4 Key Criteria Define Catastrophic Ground Collapse
If you live in the southeastern United States, you’re probably already familiar with sinkholes and the insurance policies to help recover from their damage. But conversations with clients about sinkholes can get complicated quickly, especially when it’s important to distinguish between sinkholes and what’s known as catastrophic ground collapse.
Coverage for catastrophic ground collapse is offered in Aon Edge’s. Other key features include:
- Customized coverage limits and deductible options
- Up to $1,250,000 building and $875,000 contents coverage
- Option for $5,000 in Additional Living Expenses plus $500 in food spoilage coverage
- Option for $1,000 swimming pool clean-up protection
What causes a sinkhole?
Broadly speaking, sinkholes are depressions or holes in the ground that occur as a result of shifting geological activity beneath the surface. Often, this is caused by water collecting in a depression
with no place to drain except through the subsurface. Over time, as water percolates through soil that is high in soluble minerals like limestone and gypsum, the subsurface layer dissolves, leaving voids that can further collapse the ground above. This type of landscape is also known as karst
Where do sinkholes occur?
When we hear the word “sinkhole”, we often think of Florida. But according to the U.S. Geological Survey
, sinkholes are most likely to be found in the following states:
- Kentucky: About 55% of the state sits atop rock that is prone to sinkhole development. You may remember headlines from 2014 when a sinkhole opened underneath the National Corvette Museum, devouring eight sportscars from the collection.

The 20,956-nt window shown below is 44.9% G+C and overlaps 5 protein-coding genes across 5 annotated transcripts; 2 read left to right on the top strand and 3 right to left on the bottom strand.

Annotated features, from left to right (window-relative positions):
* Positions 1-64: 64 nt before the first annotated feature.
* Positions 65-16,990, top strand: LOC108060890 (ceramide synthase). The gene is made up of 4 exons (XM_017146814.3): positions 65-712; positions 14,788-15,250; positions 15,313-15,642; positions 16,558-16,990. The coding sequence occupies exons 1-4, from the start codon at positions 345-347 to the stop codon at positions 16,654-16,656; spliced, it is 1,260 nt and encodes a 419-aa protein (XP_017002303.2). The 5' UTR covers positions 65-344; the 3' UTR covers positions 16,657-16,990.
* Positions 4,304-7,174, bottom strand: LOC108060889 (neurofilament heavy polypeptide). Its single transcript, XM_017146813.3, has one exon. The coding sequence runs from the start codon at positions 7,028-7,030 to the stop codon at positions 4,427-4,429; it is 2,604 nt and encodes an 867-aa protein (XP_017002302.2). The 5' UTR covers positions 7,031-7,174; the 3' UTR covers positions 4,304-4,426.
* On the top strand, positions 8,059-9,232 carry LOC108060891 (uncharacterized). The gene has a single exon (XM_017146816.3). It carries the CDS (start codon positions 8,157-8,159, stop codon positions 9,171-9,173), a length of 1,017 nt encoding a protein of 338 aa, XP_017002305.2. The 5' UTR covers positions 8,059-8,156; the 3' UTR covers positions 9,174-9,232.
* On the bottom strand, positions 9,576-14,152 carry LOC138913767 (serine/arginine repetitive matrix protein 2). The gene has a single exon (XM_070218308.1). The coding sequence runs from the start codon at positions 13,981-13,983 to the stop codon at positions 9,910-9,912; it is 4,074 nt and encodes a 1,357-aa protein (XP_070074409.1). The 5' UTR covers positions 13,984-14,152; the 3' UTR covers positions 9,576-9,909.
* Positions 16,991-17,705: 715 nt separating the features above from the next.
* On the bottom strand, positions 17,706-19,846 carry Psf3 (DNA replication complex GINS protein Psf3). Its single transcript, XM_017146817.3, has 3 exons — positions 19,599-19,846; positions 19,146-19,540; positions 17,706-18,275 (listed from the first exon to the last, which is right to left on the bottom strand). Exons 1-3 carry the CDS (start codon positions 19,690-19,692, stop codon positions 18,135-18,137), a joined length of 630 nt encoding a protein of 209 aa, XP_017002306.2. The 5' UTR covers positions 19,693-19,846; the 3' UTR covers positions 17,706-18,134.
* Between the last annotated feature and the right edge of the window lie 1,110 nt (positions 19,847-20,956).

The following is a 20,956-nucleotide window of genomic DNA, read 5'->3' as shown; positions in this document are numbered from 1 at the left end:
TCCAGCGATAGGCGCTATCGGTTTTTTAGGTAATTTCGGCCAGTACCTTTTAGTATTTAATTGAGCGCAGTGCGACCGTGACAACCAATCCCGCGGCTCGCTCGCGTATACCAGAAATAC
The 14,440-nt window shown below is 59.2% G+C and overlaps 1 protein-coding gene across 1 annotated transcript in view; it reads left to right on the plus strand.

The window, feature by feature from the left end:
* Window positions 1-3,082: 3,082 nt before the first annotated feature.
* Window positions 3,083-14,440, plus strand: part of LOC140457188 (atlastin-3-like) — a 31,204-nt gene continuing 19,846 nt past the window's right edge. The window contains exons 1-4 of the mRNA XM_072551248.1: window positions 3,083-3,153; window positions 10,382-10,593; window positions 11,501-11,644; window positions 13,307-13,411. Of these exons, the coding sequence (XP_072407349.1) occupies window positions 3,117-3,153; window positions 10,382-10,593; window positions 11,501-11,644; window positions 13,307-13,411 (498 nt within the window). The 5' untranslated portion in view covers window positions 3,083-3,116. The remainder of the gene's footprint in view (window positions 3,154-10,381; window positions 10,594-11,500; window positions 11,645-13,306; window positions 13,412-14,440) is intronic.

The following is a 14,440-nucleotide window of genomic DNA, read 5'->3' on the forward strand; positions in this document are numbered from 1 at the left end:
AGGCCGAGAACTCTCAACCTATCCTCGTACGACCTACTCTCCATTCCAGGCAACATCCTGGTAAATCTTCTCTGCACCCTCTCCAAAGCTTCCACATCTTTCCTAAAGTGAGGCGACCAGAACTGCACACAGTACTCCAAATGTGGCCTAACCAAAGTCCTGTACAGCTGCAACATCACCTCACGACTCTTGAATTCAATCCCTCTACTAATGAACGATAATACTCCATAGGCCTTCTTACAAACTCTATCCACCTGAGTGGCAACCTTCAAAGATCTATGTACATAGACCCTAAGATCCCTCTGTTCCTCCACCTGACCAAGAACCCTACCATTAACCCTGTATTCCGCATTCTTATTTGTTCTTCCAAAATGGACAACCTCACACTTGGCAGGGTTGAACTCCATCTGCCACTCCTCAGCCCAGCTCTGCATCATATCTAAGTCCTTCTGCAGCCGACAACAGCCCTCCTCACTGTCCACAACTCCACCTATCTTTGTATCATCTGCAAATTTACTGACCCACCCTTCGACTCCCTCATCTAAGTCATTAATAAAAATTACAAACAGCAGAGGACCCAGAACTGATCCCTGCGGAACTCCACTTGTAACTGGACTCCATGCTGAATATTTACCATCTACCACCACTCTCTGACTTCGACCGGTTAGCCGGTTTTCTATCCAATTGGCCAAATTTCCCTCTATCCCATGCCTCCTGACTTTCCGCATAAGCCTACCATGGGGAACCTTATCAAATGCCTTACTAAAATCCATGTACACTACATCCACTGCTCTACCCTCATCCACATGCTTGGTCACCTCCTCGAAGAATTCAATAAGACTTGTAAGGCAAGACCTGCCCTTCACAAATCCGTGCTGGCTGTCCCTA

- Missouri: Carbonate bedrock and limestone in Missouri’s geology have led to about 16,000 sinkholes reported across the state.
- Tennessee: Grassy Cove, located between Nashville and Knoxville, is considered by some to be the nation’s largest sinkhole, at eight miles long and three miles wide. The erosion that formed it occurred over time, not in a sudden collapse, as we typically picture sinkholes.
- Texas: Winkler County in West Texas is home to two growing sinkholes, known as the Wink Sinks, that are expected to expand and eventually connect. Oil and gas drilling in this area led to the influx of water that continues to dissolve mineral deposits and widen these holes.
Sinkholes can cause quite a bit of damage – an average of $300MM per year for the past 15 years
– and there are specific insurance policies to help recover from them. Catastrophic ground collapse, while typically related to sinkhole activity, is defined in a specific context.
What is catastrophic ground collapse?
In order to be considered catastrophic ground collapse, there must be geological activity that results in all of the following
- The abrupt collapse of the ground cover;
- A depression in the ground cover clearly visible to the naked eye;
- Structural damage to the building including the foundation; and
- The insured structure being condemned and ordered to be vacated by
the government agency authorized by law to issue such an order for that structure.
All of the above conditions must be met in order for the Catastrophic Ground Collapse component of the EZ Flood insurance policy to apply, subject to the policy terms and conditions. If coverage is available as a result of a Catastrophic Ground Collapse, the claim payment is subject to the policy deductible and loss limitation detailed in the policy and summarized on the declarations page.
If any one of the above requirements is not met, it’s not considered Catastrophic Ground Collapse. For example, if a homeowner experiences a sinkhole on their property and their foundation cracks, but the structure is not condemned as uninhabitable, then Catastrophic Ground Collapse will not apply.
Catastrophic Ground Collapse is a part of EZ Flood coverage. Want to learn what else an EZ Flood policy includes? Download our highlight sheet or contact us for more information.
This article is provided for general informational purposes only and is not intended to provide individualized advice. All descriptions, summaries or highlights of coverage are for general informational purposes only and do not amend, alter or modify the actual terms or conditions of any insurance policy. Coverage is governed only by the terms and conditions of the relevant policy.